Anthrax, Al Qaeda and Ayman Zawahiri: The Infiltration of US Biodefense
    http://www.amerithraxwordpress.com

  2. DXer said

    Perhaps Joany Jackman or John Ezzell could tell a reporter where the dry aerosol work was moved to after it was determined that it was too controversial (because of dual use perceptions) to be done at USAMRIID.

  3. DXer said

    Building 1412 , Rm. 212 was where the FBI’s expert made a dried powder out of Ames supplied from RMR 1029 as part of a DARPA-funded program. No sample was submitted initially to the repository and it was later seized. JE’s assistant then went on to Johns-Hopkins. The Ames seized from Building 1412, Rm. 212 had 3 mutations.

  4. DXer said

    GAO, you of course can peek behind the redaction so as to know where the aerosol work for DARPA was done.

  5. DXer said

    Chemical and Physical Signatures for Microbial Forensics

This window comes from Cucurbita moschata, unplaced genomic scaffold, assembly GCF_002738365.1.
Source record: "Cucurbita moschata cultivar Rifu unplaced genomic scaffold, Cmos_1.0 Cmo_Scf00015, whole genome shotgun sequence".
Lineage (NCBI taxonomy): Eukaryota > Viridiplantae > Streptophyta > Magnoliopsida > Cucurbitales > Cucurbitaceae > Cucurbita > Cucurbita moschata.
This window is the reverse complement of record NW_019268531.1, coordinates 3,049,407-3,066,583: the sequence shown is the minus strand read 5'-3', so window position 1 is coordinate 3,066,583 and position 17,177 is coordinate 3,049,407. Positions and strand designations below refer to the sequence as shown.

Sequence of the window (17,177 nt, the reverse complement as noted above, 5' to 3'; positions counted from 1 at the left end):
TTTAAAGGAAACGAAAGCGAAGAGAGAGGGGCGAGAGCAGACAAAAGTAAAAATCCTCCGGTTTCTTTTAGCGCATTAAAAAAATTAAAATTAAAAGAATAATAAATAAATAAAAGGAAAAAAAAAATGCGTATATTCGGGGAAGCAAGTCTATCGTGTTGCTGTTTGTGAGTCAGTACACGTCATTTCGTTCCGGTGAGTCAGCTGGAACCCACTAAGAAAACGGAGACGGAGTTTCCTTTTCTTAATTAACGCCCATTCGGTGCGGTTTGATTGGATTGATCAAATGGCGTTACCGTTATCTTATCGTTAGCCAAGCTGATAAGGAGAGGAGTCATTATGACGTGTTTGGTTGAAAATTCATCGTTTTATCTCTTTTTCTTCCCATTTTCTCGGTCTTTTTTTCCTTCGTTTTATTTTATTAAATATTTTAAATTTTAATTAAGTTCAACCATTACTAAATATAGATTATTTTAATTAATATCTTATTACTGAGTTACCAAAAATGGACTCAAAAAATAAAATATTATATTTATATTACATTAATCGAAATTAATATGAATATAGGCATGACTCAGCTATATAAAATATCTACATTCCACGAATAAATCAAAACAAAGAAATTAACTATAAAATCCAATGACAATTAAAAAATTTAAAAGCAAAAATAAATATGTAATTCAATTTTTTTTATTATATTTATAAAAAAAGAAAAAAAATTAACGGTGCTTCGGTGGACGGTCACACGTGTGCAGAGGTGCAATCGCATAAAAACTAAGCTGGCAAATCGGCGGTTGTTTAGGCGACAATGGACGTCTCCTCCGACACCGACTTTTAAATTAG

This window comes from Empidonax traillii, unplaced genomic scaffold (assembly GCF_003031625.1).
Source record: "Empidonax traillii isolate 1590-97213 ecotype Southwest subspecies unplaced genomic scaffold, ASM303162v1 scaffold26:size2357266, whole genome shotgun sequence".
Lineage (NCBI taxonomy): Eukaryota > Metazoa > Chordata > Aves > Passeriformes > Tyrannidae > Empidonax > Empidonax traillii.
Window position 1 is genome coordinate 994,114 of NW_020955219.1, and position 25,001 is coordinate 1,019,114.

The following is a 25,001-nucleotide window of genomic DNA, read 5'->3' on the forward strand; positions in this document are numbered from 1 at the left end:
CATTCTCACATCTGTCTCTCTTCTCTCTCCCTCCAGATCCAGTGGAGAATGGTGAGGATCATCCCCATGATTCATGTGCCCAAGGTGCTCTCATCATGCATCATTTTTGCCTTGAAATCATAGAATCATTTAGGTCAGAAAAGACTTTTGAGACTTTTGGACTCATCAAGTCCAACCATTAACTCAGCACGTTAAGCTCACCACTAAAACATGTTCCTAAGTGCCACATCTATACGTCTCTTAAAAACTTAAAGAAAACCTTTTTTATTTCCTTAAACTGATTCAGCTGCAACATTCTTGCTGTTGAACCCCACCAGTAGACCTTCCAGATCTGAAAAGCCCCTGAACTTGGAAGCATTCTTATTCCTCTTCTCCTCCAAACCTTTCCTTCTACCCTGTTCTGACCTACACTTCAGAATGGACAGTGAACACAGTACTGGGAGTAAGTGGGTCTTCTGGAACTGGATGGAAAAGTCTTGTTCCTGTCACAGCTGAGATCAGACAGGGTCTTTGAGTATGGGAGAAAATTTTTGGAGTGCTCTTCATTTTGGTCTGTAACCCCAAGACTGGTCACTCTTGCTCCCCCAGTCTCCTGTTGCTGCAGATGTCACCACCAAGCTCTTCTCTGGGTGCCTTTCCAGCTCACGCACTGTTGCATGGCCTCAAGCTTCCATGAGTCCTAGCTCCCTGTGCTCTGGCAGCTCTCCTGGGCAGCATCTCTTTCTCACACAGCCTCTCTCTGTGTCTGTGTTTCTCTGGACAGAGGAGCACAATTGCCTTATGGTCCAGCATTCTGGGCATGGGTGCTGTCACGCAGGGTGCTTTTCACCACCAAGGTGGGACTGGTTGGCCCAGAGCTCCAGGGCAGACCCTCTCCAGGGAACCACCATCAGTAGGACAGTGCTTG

Infectious Disease, 2012, 13-34, DOI: 10.1007/978-1-60327-219-3_2

    The Microbe: The Basics of Structure, Morphology, and Physiology as They Relate to Microbial Characterization and Attribution

    Joany Jackman

    Abstract

    This chapter is meant to (1) review classical methods used to characterize and classify microbes and (2) introduce new molecular methods used in microbial characterization. The fundamental composition of microbes is discussed as well as their importance in classification of microbes into genus and species. Classical microbiological methods in general seek to define the common features of specific bacterial groups as a means of classification and identification of microbes. Thus, the focus was to describe the common features which discriminated closely related groups of organisms. In contrast, the newer molecular methods often seek to expand the classification of microbes not only as a means to organize microbial phylogeny but also to differentiate signatures between microbes identified within a species in greater detail. Molecular biology tools are used both as an adjunct to established methods and as replacement for classical methods for detection, discrimination, or identification of bacterial and viral species.